Many thanks to Julian Race, trainee journalist, for writing this article:
Witnessing the Reconstruction of the Dome of Human
It was a pleasure to witness the rebuilding of Tom Henderson-Smith’s Dome of Human Kindness.
I joined Dor Kemmyn, Cornwall’s inter-faith group, after my Auntie had invited the family to the rebuilding of a dome in early August, which we hadn’t heard of before. As we entered the Peace Field in Penmount Crematorium where it was being rebuilt on a very sunny Sunday afternoon, we joined a lovely, peaceful, almost heavenly atmosphere where the dome was being put together and people were enjoying drinks in the heat.
After a hair-raising ride down the field in my wheelchair, I stopped and looked around. Right in front of me was Tom, the dome’s designer, and then in front of him the dome itself with a crew of people assembling it’s triangular faces. At first sight, for me, it resembled Indigenous Australian artwork or, as Tom was inspired by; 14th and 15th century murals, found on the inside walls of monasteries and churches in Italy.
The closer you get, the more colourful it becomes, and on the inside each triangle is painted in natural, bright colours, with an open top, maybe for star-gazing or letting the sun in. On the outside, three scenes depict stories of kindness; the prodigal son and the good Samaritan, as told by Jesus, and the story of St Martin and the beggar. These stories were painted onto the shiny polished wood in colourful stripes.
The dome was made originally after Tom had spent some time in Italy in 1972 exploring its artwork, and was rediscovered many years later, deconstructed. He actually painted the inside originally, but wanted to turn it inside-out since many of his older friends would not be able to view it from the inside. The result is a small building which can house about three chairs.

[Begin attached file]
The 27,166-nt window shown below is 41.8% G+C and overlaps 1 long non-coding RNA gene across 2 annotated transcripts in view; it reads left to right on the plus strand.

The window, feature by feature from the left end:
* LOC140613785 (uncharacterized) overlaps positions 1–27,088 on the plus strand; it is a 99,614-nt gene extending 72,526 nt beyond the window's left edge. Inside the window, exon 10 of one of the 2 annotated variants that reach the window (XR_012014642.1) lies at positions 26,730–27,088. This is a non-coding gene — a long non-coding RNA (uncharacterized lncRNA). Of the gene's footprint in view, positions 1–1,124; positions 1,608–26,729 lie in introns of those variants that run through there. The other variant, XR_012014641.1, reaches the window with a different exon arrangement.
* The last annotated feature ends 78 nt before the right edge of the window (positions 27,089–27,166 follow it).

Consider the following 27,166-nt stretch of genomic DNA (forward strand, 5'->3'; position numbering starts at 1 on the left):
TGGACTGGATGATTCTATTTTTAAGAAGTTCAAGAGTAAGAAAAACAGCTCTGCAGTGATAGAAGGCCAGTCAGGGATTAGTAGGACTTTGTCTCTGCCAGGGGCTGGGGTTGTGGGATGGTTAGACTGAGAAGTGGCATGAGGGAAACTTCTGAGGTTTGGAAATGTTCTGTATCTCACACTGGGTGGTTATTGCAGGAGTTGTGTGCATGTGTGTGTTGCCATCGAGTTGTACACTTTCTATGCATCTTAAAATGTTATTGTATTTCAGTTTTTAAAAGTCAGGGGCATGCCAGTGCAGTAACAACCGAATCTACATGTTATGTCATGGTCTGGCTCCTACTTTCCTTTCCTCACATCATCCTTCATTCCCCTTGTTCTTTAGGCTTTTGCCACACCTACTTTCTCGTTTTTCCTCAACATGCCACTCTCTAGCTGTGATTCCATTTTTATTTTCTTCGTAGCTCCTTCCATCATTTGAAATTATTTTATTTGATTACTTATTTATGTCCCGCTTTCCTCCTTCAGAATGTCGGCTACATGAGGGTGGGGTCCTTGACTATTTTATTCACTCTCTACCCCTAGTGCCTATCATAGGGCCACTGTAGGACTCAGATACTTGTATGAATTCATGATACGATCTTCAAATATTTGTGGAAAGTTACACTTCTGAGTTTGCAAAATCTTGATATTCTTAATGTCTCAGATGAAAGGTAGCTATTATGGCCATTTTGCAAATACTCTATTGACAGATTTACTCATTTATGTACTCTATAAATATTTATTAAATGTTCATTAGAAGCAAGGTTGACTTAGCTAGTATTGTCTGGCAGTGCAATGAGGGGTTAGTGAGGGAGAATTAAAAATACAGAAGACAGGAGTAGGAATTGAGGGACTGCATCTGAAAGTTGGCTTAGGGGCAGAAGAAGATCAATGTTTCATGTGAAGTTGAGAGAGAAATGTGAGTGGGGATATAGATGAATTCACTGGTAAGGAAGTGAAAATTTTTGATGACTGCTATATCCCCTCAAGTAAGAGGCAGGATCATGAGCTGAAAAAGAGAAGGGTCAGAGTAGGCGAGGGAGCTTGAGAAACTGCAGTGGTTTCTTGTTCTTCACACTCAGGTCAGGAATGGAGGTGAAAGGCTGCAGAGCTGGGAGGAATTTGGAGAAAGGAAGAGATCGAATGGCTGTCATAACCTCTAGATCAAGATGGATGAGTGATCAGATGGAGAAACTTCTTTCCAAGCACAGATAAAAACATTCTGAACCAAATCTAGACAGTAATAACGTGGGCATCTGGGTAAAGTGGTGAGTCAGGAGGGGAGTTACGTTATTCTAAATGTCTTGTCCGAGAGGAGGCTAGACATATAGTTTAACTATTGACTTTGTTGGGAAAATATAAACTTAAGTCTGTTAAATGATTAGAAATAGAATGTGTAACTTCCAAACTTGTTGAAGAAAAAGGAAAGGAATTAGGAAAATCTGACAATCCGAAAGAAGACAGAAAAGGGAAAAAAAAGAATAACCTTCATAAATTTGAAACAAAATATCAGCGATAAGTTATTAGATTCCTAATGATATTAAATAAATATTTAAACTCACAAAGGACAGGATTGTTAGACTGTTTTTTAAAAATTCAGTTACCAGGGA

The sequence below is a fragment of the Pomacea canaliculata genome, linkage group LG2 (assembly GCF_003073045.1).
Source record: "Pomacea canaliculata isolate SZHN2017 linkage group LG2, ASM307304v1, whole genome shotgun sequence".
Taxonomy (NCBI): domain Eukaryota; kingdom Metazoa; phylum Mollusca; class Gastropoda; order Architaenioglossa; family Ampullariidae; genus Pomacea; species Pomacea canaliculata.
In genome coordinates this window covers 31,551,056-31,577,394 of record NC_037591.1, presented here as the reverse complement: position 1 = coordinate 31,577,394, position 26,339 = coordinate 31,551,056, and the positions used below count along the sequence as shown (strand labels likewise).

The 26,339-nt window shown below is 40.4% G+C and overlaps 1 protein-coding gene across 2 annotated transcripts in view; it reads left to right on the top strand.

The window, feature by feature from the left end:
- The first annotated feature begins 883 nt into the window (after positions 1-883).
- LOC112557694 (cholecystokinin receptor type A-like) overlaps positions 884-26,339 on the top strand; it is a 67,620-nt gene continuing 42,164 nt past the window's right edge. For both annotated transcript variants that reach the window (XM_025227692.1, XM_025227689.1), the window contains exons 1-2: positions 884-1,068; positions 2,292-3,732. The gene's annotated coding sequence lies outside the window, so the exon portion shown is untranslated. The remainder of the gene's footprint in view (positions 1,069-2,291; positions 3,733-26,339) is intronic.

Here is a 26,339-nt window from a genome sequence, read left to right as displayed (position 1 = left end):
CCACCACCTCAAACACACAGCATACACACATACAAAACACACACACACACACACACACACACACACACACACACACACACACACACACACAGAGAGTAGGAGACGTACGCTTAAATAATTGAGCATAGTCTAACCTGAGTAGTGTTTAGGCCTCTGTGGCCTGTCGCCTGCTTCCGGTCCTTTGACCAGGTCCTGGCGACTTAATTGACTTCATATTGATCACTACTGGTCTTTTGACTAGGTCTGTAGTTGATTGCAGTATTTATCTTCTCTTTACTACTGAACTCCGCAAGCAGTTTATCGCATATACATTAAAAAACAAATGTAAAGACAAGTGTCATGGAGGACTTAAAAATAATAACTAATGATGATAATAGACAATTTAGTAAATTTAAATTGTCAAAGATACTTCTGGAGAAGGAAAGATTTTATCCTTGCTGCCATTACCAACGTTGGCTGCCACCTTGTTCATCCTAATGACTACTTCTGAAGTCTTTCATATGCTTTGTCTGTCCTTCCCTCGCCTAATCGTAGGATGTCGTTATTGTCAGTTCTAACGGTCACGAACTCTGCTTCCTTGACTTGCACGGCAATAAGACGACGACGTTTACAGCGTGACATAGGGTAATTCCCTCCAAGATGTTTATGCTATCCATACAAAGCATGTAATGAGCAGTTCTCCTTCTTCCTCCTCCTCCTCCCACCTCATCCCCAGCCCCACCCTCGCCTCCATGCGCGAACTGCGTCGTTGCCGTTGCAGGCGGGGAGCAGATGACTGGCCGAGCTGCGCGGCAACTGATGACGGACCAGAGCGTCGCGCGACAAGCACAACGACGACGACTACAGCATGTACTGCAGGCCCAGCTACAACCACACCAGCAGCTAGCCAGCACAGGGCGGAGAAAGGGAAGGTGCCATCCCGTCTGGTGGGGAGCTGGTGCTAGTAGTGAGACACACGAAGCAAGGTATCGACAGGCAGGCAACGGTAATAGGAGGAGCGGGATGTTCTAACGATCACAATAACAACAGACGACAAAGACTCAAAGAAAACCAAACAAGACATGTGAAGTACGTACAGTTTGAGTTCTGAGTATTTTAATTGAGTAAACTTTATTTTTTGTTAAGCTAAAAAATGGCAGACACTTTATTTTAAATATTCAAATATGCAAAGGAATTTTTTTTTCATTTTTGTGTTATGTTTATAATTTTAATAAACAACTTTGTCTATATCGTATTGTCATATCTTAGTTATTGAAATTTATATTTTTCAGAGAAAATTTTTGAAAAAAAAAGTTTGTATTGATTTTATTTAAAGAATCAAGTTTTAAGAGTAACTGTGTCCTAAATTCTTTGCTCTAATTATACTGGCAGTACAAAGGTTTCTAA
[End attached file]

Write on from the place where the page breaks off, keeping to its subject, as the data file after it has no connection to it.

After it had been constructed, we all stood nearby in a circle to share readings from different faiths on the theme of kindness. We heard from lots of different perspectives, including Hindu, Buddhist and Baha’i. What struck me the most was the variety in culture and worship. The Muslim and Hindu readings consisted of poetry and singing, while the Christian reading was a story, and the Buddhist reading took inspiration from a particular character.
In the same way that Tom’s dome is constructed of many colourful sides, like a diamond, everyone had a different perspective on God and kindness, but we certainly shared much common ground. And now the dome sits in the Peace Field as a reminder of that unity and of the power of kindness.
Thank you Tom.
For more information on the Dome and Tom’s work, please visit: www.facebook.com/rebuildingthedome/
Julian Race, 8th August 2019